There have been calls for calm in the US, following Friday’s court verdict that cleared a US teenager of murder.
Kyle Rittenhouse, 18, had argued he was acting in self-defence when he shot dead two men and injured a third during racial unrest last year.
The not-guilty verdict has deeply divided the country.
Calls for calm have come from officials and also families of the victims, whose lawyers said what is needed now is “justice, not more violence”.
A riot was declared by police in the city of Portland, Oregon on Friday evening, as some 200 people started breaking windows and threatening to burn down the local Justice Center.
There were also protests in Chicago and New York, but they were relatively low-key compared to the widespread civil unrest that the US has seen previously.
Mr. Rittenhouse said he was acting in self-defence when he fatally shot Joseph Rosenbaum, 36, and Anthony Huber, 26, and injured Gaige Grosskreutz, 28, in August 2020 in the city of Kenosha, Wisconsin. He has been cleared of all charges.
The teenager and the men he shot are all white. However, the incident happened during violent protests over the shooting of a black man, Jacob Blake, by a white police officer.
Jacob Blake’s uncle was outside the court when the verdict was handed down.
“We’re going to continue to fight and we’re going to continue to be peaceful. Let freedom ring,” Justin Blake said.
Lawyers representing Rosenbaum’s estate and Mr Grosskreutz asked for “peace from everyone hurting”, adding in a statement that “what we need right now is justice, not more violence”.
Mr. Huber’s family said the verdict “sends the unacceptable message that armed civilians can show up in any town, incite violence, and then use the danger they have created to justify shooting people in the street.”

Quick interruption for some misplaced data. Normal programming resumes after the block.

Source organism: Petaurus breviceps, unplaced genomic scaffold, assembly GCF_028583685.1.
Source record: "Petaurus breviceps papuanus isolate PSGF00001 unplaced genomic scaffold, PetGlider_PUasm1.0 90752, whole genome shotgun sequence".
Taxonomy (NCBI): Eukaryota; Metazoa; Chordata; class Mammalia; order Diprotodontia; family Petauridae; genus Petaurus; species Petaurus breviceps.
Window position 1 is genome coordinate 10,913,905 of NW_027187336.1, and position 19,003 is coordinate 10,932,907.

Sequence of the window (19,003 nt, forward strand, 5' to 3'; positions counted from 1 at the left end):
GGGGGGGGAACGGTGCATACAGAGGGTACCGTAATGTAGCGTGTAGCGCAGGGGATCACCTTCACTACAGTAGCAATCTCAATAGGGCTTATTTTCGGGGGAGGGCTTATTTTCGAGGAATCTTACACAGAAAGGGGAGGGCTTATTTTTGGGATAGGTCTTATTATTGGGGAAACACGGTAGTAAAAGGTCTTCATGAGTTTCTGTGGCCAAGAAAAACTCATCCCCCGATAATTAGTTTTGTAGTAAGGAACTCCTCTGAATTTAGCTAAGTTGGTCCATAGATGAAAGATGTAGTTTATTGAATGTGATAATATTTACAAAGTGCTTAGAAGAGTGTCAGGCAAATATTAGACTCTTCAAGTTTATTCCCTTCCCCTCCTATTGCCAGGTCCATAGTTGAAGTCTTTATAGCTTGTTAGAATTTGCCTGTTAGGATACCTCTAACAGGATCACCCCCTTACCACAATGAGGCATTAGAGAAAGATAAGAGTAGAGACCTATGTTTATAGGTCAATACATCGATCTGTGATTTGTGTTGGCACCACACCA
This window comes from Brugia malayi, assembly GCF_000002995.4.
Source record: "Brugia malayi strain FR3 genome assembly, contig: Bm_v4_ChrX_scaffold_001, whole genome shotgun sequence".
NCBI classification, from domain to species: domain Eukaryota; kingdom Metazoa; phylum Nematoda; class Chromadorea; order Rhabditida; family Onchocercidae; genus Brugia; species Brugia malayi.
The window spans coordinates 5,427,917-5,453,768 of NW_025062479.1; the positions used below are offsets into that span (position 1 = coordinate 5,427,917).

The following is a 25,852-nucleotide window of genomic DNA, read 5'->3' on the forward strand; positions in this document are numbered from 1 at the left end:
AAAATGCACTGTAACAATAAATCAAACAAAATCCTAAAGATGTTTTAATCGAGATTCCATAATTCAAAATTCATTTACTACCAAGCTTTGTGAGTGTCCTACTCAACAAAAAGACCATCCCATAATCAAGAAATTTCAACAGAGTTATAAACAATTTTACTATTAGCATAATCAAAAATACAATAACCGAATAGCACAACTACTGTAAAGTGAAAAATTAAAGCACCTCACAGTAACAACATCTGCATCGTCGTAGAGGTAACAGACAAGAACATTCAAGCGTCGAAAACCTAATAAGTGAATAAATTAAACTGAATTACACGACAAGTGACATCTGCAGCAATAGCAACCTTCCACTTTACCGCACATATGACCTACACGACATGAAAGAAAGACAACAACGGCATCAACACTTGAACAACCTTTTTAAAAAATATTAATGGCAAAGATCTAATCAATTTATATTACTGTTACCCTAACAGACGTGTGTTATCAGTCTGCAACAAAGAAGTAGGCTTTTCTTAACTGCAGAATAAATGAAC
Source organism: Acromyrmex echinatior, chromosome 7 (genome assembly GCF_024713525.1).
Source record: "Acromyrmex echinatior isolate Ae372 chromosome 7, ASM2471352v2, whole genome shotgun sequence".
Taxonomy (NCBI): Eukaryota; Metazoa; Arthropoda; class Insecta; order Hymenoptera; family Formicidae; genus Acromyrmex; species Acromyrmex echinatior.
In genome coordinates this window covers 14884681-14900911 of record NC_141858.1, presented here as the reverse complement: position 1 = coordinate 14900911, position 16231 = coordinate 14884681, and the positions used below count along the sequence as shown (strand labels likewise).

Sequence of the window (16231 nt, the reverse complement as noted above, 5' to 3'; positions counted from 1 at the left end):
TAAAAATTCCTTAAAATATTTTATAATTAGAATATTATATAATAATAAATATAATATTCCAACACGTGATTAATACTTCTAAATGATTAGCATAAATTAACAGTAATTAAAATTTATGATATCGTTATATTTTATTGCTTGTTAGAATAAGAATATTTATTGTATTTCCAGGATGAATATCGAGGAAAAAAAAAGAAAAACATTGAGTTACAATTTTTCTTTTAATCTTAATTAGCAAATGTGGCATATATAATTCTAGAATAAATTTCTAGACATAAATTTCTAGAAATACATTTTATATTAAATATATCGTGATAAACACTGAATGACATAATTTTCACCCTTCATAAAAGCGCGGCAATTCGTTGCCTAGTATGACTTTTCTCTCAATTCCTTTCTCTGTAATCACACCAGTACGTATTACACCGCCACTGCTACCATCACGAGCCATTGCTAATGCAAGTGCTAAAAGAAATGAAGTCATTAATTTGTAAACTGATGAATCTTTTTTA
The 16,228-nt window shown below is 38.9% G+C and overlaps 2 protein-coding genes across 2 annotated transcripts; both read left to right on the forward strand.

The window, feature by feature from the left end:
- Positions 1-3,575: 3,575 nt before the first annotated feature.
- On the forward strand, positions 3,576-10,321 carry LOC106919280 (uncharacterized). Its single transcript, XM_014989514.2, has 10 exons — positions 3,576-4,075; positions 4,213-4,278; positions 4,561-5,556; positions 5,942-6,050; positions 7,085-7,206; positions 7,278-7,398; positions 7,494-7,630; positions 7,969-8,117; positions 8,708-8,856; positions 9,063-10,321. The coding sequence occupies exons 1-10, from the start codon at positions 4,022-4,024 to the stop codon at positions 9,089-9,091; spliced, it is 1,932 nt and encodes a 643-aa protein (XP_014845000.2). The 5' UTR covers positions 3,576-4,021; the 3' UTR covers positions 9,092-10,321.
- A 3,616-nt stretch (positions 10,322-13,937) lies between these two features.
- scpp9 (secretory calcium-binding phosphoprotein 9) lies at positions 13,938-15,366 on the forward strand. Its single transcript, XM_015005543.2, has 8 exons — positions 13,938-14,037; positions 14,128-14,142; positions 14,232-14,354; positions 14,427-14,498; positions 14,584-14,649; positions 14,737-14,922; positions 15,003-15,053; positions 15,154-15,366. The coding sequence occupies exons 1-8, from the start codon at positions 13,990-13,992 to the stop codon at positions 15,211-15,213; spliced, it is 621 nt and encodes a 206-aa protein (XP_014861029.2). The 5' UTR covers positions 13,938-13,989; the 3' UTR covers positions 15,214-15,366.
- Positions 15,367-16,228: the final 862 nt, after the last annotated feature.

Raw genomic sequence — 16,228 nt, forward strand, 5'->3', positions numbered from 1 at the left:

“In this whole situation there are no winners, there are two people who lost their lives and that’s not lost on us at all,” they said.
A divided nation
The verdict has prompted strong reactions from both sides.
Many people are commenting that if Mr Rittenhouse was a black man, he would not have been acquitted.
Derrick Johnson, the president of the civil rights organisation NAACP, tweeted that the verdict “is a reminder of the treacherous role that white supremacy and privilege play within our justice system”.
Prominent civil rights activist Reverend Al Sharpton said the “outrageous and dangerous” verdict will encourage vigilantes to use violence to assert their power.
Vice-President Kamala Harris tweeted that the verdict “speaks for itself”, adding that “there’s still a lot more work to do” to make the criminal justice system more equitable.
There are also concerns about the legal precedence it could set for future cases.
California’s Governor Gavin Newsom wrote: “America today: you can break the law, carry around weapons built for a military, shoot and kill people, and get away with it.”
President Joe Biden said he was “angry and concerned” at the verdict, but that “the jury has spoken”.
Conservatives view Mr Rittenhouse as a patriotic hero who asserted his right to bear arms and defend himself – although he was 17 at the time of the shooting, and therefore too young to legally own the assault-style rifle.
Former President Donald Trump congratulated him in a statement that was emailed to his supporters. “If that’s not self-defense, nothing is!” the former president said.
Several Republican lawmakers said they would like to offer a congressional internship to Mr. Rittenhouse.
One of them was the representative of North Carolina, Madison Cawthorn, who on an Instagram story said: “You have a right to defend yourself, be armed, be dangerous and be moral.”
Following the verdict, right-wing Fox News host Tucker Carlson posted a clip of an exclusive interview with the teenager, to be broadcast on Monday.
“The jury reached the correct verdict – self-defence is not illegal,” Mr. Rittenhouse says in a video that appears to have been filmed moments after the decision.
Mr Rittenhouse also talks about the “scary” nightmares he has of “what could have happened” if he had been “seriously injured or hurt or dead”.